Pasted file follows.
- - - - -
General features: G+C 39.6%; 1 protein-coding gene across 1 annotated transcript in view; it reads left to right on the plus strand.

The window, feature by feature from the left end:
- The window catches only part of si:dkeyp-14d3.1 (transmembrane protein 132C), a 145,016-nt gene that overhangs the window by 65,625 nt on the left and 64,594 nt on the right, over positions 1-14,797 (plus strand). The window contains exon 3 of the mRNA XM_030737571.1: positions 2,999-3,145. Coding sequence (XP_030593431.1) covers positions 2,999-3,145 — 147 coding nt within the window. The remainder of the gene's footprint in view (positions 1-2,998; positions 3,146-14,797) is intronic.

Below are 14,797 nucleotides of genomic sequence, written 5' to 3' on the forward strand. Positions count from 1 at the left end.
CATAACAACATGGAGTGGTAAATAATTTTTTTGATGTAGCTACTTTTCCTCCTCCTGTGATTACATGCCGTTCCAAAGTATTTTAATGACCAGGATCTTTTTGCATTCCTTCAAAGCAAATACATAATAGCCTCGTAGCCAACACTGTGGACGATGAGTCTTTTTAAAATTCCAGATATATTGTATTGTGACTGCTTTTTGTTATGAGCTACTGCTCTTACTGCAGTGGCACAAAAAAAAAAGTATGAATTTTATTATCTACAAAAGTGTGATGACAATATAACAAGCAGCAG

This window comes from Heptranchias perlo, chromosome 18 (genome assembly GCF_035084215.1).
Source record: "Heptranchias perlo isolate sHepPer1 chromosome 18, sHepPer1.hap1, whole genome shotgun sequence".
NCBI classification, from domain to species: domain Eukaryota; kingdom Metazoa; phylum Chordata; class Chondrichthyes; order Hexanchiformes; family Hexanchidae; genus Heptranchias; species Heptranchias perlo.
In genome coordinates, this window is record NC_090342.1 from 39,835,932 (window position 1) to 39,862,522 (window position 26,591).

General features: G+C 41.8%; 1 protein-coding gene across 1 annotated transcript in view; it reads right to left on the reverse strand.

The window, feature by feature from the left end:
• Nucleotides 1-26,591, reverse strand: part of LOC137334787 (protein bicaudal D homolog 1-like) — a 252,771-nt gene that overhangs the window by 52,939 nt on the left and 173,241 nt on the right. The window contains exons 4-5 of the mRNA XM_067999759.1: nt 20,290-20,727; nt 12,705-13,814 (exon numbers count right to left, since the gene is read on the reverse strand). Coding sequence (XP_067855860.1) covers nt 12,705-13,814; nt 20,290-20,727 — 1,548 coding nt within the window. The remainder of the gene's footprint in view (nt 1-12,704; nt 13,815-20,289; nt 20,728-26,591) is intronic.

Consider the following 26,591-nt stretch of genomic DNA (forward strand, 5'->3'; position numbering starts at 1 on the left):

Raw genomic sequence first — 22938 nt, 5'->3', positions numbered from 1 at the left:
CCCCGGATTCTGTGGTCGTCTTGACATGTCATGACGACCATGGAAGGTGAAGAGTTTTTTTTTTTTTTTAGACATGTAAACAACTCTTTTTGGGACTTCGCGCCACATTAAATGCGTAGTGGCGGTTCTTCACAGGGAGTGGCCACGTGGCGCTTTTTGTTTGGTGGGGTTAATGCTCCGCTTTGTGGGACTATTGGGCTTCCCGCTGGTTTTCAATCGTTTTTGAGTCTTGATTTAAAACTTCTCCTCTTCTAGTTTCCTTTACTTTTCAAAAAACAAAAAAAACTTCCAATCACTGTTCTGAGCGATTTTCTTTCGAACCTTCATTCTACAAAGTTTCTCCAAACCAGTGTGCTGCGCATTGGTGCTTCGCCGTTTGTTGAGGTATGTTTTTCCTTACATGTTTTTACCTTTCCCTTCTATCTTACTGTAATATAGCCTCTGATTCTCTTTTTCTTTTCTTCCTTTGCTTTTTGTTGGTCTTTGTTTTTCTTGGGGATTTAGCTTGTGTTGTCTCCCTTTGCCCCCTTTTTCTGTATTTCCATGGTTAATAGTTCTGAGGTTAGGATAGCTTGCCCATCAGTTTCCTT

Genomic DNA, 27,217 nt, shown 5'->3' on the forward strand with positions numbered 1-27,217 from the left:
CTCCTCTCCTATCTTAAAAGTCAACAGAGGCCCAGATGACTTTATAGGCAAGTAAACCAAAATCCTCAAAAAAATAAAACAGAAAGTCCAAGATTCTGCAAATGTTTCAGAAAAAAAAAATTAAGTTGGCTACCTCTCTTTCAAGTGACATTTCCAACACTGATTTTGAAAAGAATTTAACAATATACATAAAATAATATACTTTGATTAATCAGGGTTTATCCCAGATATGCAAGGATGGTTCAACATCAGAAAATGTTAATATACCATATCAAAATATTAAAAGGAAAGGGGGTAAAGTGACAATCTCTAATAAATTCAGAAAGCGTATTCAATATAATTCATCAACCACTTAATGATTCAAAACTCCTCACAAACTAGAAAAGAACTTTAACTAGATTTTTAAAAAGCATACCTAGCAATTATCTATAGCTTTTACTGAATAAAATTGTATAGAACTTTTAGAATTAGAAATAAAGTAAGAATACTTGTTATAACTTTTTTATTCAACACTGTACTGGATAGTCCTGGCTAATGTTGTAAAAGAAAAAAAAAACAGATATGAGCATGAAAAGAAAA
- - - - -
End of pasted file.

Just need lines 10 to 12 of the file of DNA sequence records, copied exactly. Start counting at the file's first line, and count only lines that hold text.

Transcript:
General features: G+C 41.8%; 1 protein-coding gene across 1 annotated transcript in view; it reads right to left on the reverse strand.

The window, feature by feature from the left end:
• Nucleotides 1-26,591, reverse strand: part of LOC137334787 (protein bicaudal D homolog 1-like) — a 252,771-nt gene that overhangs the window by 52,939 nt on the left and 173,241 nt on the right. The window contains exons 4-5 of the mRNA XM_067999759.1: nt 20,290-20,727; nt 12,705-13,814 (exon numbers count right to left, since the gene is read on the reverse strand). Coding sequence (XP_067855860.1) covers nt 12,705-13,814; nt 20,290-20,727 — 1,548 coding nt within the window. The remainder of the gene's footprint in view (nt 1-12,704; nt 13,815-20,289; nt 20,728-26,591) is intronic.